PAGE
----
The Isle of Man TT race celebrated its centenary in June. Motorcyclist memorialized the occasion with a long feature in its September issue, out this week. A couple of excerpts here:
“The phrase ‘doing the ton’ is typically associated with the Rockers movement, as cafe racers gathered at the Ace would drop a coin in the jukebox, then sprint down the motorway to the roundabout and back. If they returned before the Animals’ House of the Rising Sun was done playing, they’d averaged better than 100 mph.
“A more heroic feat was that achieved by Bob McIntyre during the 50th Anniversary Isle of Man TT in 1957. Riding a Gilera 500cc four, the hard-riding 28-year-old Scot became the first racer in history to ‘do the ton’ around the legendary 37.73 Mountain circuit. His best lap was at an average speed of 101.03… He was sadly killed in a short-circuit race at England’s Oulton Park in ’62. But as we celebrate the 100th anniversary of the TT this year, we remember McIntyre as the manliest man at Man – the first racer to ‘do the ton’ at the island.”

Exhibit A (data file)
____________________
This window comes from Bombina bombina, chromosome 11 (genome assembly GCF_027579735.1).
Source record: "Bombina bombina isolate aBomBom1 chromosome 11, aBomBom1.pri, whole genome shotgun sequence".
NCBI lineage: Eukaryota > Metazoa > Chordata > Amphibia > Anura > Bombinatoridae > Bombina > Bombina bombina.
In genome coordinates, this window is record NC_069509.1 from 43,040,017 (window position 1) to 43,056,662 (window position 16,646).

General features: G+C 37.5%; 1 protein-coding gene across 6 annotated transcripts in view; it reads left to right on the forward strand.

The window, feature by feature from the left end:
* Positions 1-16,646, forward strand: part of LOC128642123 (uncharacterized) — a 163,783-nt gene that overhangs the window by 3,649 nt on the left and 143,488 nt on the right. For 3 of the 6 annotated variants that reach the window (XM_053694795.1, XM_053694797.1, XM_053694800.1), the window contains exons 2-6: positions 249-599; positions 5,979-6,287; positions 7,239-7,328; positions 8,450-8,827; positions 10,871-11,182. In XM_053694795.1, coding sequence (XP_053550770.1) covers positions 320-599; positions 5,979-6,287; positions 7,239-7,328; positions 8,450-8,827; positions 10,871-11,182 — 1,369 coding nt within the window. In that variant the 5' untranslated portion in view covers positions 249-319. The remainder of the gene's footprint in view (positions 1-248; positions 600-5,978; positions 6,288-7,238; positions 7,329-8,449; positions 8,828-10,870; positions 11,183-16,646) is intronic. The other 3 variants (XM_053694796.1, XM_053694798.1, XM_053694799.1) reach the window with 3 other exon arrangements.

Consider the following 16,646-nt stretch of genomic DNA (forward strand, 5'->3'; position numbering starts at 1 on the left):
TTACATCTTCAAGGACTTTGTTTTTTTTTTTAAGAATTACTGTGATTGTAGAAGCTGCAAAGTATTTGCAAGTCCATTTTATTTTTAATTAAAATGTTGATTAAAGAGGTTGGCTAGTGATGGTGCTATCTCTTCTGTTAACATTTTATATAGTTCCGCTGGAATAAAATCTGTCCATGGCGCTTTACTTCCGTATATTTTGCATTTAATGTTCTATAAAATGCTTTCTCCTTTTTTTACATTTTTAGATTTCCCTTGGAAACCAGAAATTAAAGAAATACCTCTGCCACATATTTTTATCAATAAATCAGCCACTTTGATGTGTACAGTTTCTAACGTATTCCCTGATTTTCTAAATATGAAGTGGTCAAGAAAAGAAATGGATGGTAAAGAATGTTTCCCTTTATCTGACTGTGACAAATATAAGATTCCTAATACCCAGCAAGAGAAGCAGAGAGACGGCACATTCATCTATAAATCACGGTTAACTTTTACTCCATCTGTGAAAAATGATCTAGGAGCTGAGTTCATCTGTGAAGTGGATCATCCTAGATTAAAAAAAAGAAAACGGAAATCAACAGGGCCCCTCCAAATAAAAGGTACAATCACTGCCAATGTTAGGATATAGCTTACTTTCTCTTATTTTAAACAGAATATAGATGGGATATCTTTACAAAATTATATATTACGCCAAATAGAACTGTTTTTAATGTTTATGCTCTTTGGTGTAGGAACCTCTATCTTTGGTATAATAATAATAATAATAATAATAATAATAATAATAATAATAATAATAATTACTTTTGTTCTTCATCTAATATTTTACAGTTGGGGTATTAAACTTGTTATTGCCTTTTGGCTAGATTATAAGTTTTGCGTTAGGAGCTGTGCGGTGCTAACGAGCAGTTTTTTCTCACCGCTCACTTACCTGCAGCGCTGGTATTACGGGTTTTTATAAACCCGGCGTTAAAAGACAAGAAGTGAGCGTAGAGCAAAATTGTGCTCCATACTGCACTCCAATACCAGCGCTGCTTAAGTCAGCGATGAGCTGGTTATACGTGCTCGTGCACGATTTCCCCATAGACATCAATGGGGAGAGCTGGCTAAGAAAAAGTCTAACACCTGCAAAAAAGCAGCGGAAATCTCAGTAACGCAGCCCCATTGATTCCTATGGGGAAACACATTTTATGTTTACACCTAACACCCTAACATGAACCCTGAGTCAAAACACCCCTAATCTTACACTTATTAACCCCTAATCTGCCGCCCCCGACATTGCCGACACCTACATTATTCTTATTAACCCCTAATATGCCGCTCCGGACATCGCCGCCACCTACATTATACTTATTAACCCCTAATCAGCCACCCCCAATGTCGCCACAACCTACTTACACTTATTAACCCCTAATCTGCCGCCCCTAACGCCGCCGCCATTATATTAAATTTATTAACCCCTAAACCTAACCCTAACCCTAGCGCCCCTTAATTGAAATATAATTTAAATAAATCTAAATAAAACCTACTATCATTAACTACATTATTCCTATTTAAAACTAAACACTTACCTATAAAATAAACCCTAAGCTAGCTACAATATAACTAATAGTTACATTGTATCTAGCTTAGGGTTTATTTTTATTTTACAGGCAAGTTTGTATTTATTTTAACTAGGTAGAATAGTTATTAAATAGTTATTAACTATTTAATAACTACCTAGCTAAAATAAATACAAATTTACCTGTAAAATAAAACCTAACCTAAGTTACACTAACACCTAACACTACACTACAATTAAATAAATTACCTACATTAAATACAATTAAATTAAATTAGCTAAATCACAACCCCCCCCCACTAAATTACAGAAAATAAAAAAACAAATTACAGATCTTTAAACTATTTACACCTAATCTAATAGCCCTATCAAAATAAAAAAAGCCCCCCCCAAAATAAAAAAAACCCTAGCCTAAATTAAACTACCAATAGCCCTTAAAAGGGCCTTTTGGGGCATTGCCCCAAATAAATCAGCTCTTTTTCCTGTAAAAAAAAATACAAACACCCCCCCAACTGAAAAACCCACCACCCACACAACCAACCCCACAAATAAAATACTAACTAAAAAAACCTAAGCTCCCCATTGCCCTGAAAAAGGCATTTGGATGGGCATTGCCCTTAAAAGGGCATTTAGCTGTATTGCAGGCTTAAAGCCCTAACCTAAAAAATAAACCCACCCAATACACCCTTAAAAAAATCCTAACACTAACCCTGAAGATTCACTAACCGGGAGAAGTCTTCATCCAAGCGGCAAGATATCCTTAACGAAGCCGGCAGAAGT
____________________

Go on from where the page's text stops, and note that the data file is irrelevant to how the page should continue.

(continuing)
Motorcyclist points out that no racing circuit has claimed more lives than the Isle of Man TT. They also explain how frightened many professional riders were to race there. Finally, in 1976, all of the top 500cc riders refused to compete, after several horrific accidents in the preceding years.
The safety concerns haven’t gone away and the racers haven’t stopped pushing the limits. This year’s TT saw the fastest lap ever, at an average speed of 130.35 mph, by John McGuinness on a Honda 1000.
So, why am I writing this, aside from having a love of both motorcycles and the expression ‘doing the ton’? Motorcyclist‘s long tribute to the TT touched off the remembrance of a Welsh friend who raced there many years ago. At the time I was too young and unaware to understand the significance of this accomplishment – the courage my friend must have possessed, along with a certain rashness and (he’d admit it) foolhardiness.
As best as I could make out, Derek had five loves in life: coffee, cigarettes, motorcycles, his Japanese wife, and cats. So many cats that his Japanese home did double-duty as an animal shelter. Tall and bone-thin, with a sardonic manner and a good heart, Derek spoke frankly and had little use for pretense. He never rattled. Plus he had a great sense of humor.
Derek is now deceased, a victim of illness, not of road-racing, so I can’t talk to him about what he felt as he traversed the 38 miles of the Isle of Man Mountain course at high speed. But the Motorcyclist article has helped me to imagine it. In doing so, it’s brought me a little closer to an old friend, and enabled me to perform my own brief tribute to him.